One Million Stars Texas was launched about a year ago, with Maryann getting up around 6:00 am Australia time to lead virtual star-weaving workshops for Texas participants. They’ve since been able to host a few in-person, outdoor weaving workshops, adding more weavers and more stars over the months.

In Austin, there are a few places to see some of the locally-woven stars in the project. “We’ve partnered with the Austin Public Library, and so we plan to have quite a few star installation in the coming months, but the one we’re planning on right now is the holiday tree at the Central Library,” Knight says. “But it’s ongoing – there’s no end date. We actually have a star installation right now at 10,000 Villages… and we were just there over the weekend giving star-weaving demonstrations.”

Pau says that part of the appeal of star weaving is its inclusiveness – weaving a star takes a little practice, but once you get the hang of it, it’s a relaxing and therapeutic hobby, and stars can be woven out of almost any flexible material. “I think the gift of this project is that it just cuts through language barriers, culture… because this is an issue in all of our communities. It’s a global emergency, really. It doesn’t matter what community you come from, what village, what city you live in – we’re all battling with some form of violence in our community,” she says. “I think the intention really was driven because of the joy and the satisfaction and the healing that I felt. And I thought, ‘Well, if I find this really meaningful for me, there should be one other person in the world, at least, right?’ And it just so happens to be that there’s hundreds of thousands of other people that connect with this.”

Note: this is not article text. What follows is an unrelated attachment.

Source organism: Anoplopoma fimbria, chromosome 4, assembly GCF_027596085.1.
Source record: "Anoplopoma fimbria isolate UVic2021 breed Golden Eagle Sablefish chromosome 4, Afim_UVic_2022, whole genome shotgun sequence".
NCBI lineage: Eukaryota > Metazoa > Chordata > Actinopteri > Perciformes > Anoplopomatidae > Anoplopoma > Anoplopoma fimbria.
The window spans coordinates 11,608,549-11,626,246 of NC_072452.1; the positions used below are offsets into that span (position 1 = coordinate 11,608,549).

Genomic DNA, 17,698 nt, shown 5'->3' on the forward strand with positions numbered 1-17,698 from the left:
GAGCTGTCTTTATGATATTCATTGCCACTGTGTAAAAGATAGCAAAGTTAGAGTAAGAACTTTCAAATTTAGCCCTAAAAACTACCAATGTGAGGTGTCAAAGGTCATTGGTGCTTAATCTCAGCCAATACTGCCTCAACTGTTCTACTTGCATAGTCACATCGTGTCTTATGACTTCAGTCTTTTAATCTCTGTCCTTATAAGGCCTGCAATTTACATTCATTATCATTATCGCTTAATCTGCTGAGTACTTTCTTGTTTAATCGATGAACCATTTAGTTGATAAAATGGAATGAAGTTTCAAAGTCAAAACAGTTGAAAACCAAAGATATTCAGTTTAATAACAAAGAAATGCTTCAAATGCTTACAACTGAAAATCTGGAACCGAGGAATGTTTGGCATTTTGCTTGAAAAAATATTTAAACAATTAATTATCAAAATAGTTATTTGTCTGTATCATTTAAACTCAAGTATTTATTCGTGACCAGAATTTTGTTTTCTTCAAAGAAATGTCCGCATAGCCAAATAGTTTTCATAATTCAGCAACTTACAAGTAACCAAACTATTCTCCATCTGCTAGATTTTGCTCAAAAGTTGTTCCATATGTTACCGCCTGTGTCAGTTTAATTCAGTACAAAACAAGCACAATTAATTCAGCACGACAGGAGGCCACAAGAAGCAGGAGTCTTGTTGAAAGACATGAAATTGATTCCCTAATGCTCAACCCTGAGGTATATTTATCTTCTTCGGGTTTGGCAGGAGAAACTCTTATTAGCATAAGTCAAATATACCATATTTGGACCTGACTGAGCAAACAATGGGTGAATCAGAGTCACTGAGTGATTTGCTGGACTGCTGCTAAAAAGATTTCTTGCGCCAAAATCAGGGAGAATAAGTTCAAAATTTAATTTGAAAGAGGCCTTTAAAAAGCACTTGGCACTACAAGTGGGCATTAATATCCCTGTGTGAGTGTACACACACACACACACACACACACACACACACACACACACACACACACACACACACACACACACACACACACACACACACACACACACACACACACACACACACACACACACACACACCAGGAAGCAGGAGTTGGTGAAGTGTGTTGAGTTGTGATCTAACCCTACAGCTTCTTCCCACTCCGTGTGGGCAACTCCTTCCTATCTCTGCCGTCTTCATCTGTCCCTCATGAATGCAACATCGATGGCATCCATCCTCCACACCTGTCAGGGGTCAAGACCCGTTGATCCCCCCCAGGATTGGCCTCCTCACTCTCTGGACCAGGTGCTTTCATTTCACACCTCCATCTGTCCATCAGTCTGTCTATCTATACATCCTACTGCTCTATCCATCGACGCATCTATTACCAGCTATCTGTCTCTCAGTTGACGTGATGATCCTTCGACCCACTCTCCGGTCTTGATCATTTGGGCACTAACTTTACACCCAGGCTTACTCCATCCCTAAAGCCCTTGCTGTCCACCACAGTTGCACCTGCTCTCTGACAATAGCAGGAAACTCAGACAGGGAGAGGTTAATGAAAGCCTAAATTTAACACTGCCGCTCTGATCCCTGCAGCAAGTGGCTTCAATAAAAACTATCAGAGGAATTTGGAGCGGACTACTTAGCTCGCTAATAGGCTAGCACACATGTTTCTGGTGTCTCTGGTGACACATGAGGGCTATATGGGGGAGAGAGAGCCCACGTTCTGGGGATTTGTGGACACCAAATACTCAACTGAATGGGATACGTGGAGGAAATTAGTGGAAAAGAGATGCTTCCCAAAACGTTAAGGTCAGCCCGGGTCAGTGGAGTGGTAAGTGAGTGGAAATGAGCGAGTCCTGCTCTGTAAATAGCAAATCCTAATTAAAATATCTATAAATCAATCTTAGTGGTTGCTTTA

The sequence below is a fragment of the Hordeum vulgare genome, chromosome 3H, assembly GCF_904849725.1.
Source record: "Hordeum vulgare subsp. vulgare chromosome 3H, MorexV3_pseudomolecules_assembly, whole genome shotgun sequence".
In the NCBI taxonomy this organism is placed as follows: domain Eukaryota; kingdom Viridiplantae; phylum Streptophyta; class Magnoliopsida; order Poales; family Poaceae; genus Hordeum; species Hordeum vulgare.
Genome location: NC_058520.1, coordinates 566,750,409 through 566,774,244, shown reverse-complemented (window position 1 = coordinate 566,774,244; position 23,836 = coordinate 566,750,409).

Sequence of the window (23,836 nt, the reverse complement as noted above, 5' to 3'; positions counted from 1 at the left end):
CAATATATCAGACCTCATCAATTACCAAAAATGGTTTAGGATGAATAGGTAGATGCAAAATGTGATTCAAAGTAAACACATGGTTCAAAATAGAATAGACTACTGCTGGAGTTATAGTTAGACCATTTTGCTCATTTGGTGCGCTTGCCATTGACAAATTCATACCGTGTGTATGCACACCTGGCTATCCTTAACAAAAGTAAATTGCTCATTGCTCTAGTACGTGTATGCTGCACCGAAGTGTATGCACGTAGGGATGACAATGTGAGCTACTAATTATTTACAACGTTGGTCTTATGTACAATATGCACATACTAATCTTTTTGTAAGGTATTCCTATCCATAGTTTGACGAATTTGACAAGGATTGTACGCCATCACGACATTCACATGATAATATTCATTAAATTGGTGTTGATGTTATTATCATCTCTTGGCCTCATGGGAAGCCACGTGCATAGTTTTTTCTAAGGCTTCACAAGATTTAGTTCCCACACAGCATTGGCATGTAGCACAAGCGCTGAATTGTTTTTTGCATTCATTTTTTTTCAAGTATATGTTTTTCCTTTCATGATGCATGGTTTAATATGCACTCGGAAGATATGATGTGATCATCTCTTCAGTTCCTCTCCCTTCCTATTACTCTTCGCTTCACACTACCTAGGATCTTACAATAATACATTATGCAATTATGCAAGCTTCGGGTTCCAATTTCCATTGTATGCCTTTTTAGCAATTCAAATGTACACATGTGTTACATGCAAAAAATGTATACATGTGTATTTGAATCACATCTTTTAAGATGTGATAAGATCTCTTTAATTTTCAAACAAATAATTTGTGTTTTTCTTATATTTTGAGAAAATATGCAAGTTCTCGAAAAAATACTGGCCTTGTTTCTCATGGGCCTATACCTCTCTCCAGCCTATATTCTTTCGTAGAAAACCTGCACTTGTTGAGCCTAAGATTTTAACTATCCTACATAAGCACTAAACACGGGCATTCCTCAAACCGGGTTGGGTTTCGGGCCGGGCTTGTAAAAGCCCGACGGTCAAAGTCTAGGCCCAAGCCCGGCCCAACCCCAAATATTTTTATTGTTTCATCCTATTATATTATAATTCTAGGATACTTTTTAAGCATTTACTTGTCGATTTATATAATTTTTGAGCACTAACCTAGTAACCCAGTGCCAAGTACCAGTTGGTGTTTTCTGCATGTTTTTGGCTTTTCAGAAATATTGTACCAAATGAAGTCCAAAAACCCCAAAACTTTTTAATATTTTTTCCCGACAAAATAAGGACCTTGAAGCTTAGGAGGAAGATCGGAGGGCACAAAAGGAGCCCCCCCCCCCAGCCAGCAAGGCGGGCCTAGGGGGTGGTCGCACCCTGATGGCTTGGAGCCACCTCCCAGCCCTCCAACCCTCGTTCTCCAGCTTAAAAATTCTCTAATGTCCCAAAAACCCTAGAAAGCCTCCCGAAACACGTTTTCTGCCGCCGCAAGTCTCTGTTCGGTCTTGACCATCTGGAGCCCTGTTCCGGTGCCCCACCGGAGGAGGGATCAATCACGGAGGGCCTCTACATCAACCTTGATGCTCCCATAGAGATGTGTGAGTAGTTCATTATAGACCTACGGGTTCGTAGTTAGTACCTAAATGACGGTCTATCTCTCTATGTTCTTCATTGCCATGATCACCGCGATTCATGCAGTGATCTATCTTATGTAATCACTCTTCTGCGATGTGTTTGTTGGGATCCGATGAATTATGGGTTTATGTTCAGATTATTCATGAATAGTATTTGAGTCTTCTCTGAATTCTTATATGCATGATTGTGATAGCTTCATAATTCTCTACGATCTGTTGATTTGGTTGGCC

One Million Stars Texas is always looking for more star weavers. The Austin Central Library will host star-weaving workshops on December 7 and December 16. The stars woven for the project are currently adorning the holiday tree at Austin Central Library and are also on display at 10000 Villages.

Melissa Knight also sent along this thank you message:
One Million Stars Texas would like to thank:  Maryann Talia Pau, Austin Public Library, Jieun Beth Kim & Sharon Herfurth, Austin Allies, Erika Nowlin & Amy Davis, Ten Thousand Villages, Amy Lloyd, Jennifer Greene & Maggie Valenti, Black Pearl Books, Austin Creative Reuse, Jen Mack & Sandi Smith, Mary Kraemer & Azucena Garza, City of Austin Cultural Arts Division, Austin Creative Alliance, Ethan & Francis Azarian. Thank you to donors who supported this project. Thank you Mike Lee and KUT/KUTX. Thank you to our star weavers for joining our star weaving movement for violence free communities.

Mike is a features producer at KUT, where he’s been working since his days as an English major at the University of Texas. He produces Arts Eclectic, Get Involved, and the Sonic ID project, and also produces videos and cartoons for KUT.org. When pressed to do so, he’ll write short paragraphs about himself in the third person, but usually prefers not to.